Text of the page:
The Gray Rhino Trump Ignored and Still Tries to Hide
Perhaps nothing more perfectly encapsulates Michele Wucker’s idea of a “gray rhino”—an obvious threat, a crisis we see coming—than the COVID-19 pandemic. And perhaps no one more perfectly represents the onlooker—who doesn’t get out of the charging rhino’s way—than Donald Trump.
After introducing the concept, the inverse of Nassim Taleb’s “black swan,” in 2013, Wucker elaborated on it in her 2016 book The Gray Rhino: How to Recognize and Act on the Obvious Dangers We Ignore. She provided copious examples of ignored imminent threats, like Hurricanes Katrina and Sandy, and the 2008 financial crisis. If Wucker updated the book today, it’d have to include, in the section about COVID-19, Trump’s bullshit statement in late February. “One day it’s like a miracle,” he said. “It will disappear.” Trump, according to CNN, said this at the White House as the virus “marched across Asia and Europe.” And after United States officials had said the country “should brace for severe disruption to everyday life.”
In late March, we invited Wucker on our podcast with Preventable Surprises, Breaking the Fever. She had just made the case, in the Washington Post, that COVID-19 was no black swan. Scientists saw the pandemic coming, and prominent figures like Bill Gates had been speaking out about such an event for years.
This sense of agency is so important to whether you try to change something or not.
On the day Wucker joined us, March 31, over 4,000 Americans had died from COVID, with just over 18,000 hospitalized. There’s something dark in realizing, in retrospect, how perfect a guest Wucker at that time was. She matter-of-factly discussed why it was appropriate to call the pandemic a gray rhino, something many recognize as a threat. And yet, collectively, people do not do near enough to address it.* And now, look where we are—over 180,000 Americans dead.Listen to “Episode 1 – Michele Wucker” on Spreaker.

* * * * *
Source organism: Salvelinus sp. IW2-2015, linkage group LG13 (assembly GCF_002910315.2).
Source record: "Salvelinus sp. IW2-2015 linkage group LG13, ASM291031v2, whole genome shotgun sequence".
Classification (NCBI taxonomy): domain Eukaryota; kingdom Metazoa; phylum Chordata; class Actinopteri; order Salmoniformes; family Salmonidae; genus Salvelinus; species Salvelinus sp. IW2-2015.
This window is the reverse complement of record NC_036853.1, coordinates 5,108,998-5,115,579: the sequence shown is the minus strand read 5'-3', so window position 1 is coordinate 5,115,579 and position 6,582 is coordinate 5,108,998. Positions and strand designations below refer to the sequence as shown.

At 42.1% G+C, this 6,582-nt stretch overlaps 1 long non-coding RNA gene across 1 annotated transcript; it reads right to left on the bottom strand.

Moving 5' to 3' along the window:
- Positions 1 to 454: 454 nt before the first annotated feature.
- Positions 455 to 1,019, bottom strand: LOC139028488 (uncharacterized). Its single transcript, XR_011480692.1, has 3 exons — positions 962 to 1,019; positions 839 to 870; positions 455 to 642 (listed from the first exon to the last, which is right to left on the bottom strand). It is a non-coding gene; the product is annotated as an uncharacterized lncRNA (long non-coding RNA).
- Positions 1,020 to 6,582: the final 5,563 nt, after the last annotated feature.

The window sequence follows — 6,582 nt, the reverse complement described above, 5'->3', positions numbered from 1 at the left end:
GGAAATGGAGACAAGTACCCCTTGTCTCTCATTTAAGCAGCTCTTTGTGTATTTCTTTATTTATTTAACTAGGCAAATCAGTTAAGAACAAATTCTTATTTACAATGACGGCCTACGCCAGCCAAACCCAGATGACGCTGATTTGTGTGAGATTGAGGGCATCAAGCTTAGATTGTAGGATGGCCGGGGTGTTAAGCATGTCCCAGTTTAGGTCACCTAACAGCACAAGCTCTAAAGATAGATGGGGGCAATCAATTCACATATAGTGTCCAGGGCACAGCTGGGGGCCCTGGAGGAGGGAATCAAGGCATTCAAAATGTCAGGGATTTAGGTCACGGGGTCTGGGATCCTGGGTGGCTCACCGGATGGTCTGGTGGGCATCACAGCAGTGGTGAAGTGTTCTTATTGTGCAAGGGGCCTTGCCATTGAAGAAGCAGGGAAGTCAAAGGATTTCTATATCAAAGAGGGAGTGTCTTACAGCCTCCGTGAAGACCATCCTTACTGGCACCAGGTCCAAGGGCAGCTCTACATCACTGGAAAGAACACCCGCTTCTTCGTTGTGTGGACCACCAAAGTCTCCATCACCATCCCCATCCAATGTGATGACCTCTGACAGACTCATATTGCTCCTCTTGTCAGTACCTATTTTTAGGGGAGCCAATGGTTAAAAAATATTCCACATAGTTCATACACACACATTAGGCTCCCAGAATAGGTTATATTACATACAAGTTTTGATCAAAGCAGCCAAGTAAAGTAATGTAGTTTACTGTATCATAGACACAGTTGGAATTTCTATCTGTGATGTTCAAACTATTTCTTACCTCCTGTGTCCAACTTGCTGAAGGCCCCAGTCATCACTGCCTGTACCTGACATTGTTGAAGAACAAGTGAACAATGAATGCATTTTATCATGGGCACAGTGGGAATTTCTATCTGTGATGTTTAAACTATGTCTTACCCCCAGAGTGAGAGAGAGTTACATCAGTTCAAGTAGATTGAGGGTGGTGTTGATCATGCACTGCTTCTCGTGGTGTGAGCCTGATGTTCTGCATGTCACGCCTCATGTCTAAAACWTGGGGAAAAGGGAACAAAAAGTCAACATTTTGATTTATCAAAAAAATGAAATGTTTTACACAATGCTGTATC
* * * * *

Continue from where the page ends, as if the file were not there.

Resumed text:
I would not blame Wucker for feeling some woeful sense of vindication. Even now, with the catastrophe impossible to ignore, Trump’s been trying to hide or minimize it’s true impact. His latest attempt at this was to retweet a post from a QAnon-conspiracy supporter claiming, according to CNN, that the US Centers for Disease Control and Prevention had “quietly” updated its numbers “to admit that only” 6 percent of people listed as COVID deaths actually died from the virus, since the other 94 percent “had 2-3 other serious illnesses.” The implication, of course, is that the deaths from COVID are being inflated. In reality, this is just how the coronavirus kills, making underlying conditions with which people can often live for years—like obesity, diabetes, and heart disease—lethal.
Wucker also guided us through the cultural-psychological dimension of how different groups, like countries, respond to gray rhinos. In the American case, she said, there’s a sense that, because the U.S. has a reputation for being a responsible superpower, Americans can be lackadaisical. “Americans are used to the idea that if there’s something to be done about something, we’re dealing with it,” Wucker said. “It also matters that in democracies, problems are kicked down the road, for the next elected official to deal with.” And counterfactuals are hard to appreciate. “It’s hard to show,” she said, “that what you did actually helped prevent a thing that didn’t happen.” Denial, a sometimes adaptive psychological tendency, has its comforts, too, Wucker said, in relieving people of the burden of worrying about a looming or latent crisis.
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I found her reflection on the importance of individual human agency, in facing a gray rhino, particularly poignant.